I was surprised at the number of plants being cultivated in a small space.IMG_1044 It’s a well-tended garden with prolifically producing plants. In addition to squash, we saw grape tomatoes,IMG_1050 heirloom tomatoes, zinnias, nasturtium, sunflowers, rosemary, and on and on.

As you can see here, even their Sunny Point sign looked as if it were growing good stuff.IMG_1049

After lunch on Sunday we make one last stroll through downtown. Granddaughter and I spotted these “southern yoga” t-shirts and had to have them. I love the color. Now I have something to wear on St. Patrick’s Day.

This trip was proof that spontaneous is sometimes the way to go.IMG_1055 We had fun spending time together — lots of laughs. No stress. Good food. Happy shopping. Cool temperatures. Does it get any better than that?


If you can’t stop my pain, you may as well just shoot me!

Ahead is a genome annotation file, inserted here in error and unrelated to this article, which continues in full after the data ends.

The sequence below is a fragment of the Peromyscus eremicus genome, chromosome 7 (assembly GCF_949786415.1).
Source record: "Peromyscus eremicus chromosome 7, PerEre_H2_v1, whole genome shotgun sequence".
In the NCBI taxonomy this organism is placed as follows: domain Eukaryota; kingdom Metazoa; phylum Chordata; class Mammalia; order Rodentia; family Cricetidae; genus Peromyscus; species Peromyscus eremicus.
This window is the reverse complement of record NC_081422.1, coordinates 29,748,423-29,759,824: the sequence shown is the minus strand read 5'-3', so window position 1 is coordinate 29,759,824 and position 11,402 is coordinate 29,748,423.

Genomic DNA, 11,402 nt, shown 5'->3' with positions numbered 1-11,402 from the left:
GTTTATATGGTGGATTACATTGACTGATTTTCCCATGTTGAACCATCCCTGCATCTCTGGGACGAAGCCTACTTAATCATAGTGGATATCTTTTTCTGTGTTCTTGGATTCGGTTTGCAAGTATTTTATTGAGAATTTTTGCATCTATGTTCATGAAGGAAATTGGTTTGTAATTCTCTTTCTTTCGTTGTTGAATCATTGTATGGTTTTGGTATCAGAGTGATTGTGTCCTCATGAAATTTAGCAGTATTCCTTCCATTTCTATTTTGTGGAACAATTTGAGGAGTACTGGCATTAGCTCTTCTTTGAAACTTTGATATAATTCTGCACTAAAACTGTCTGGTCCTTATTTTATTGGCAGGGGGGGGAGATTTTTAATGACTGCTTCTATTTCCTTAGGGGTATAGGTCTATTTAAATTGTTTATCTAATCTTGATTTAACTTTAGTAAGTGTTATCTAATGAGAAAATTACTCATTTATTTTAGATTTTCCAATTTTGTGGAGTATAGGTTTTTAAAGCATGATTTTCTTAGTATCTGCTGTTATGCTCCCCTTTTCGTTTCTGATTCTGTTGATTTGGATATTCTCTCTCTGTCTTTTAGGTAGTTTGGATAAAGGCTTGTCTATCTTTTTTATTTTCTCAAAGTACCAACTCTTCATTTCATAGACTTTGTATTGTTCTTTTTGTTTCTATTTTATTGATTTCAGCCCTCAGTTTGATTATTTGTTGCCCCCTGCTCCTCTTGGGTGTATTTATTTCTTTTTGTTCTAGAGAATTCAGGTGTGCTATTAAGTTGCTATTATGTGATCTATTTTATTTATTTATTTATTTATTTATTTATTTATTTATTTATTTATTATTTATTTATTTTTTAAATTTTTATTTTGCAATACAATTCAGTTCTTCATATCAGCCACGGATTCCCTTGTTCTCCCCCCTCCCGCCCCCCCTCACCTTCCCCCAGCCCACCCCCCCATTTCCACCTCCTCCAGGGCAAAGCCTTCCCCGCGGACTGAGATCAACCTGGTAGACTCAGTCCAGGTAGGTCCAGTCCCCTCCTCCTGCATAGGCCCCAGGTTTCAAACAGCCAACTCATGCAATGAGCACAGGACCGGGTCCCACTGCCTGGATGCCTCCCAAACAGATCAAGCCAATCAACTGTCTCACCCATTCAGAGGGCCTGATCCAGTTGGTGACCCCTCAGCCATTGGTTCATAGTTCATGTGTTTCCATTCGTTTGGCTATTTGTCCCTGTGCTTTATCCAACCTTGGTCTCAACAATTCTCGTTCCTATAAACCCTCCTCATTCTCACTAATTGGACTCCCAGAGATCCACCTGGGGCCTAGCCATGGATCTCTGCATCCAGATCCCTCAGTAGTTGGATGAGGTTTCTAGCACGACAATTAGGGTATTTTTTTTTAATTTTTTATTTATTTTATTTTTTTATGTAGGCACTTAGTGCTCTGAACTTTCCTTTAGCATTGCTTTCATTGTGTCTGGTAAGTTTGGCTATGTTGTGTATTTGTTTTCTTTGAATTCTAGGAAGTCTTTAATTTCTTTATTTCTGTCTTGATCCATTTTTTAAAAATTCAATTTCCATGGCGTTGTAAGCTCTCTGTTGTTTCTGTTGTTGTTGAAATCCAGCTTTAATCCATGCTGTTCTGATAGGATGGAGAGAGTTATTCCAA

pills_variety_crop380wI try to be a pragmatic user of medications. I think we have them for a reason and the reason was all mine when I found myself in rehabilitation and unable to perform the most mundane tasks because of intense pain. Having said that, let me add that I thought I possessed a healthy but wary attitude toward all drugs, especially narcotics. I realize now that my perception of pain-killing opioids was informed by my family of origin which was rife with alcoholism and other drug addictions. My father died of complications from his years of drinking excessively. My brother died of an alcohol and drug overdose. Obviously my viewpoint was skewed.

Over the years of my adulthood I have learned to enjoy an occasional glass of wine, and I once took a Vicodin at the emergency room when I had what we believe was a gall bladder event. Triage sent me home with four tablets and told me perhaps I should take only a half since the whole tablet knocked me silly. I ended up throwing out 3 1/2 of them. That experience didn’t do a thing to quell my fear of drugs. In fact, quite the opposite.  Imagine going from that kind of trepidation about taking pain killers to begging for them back in October after my accident. That’s some serious pain.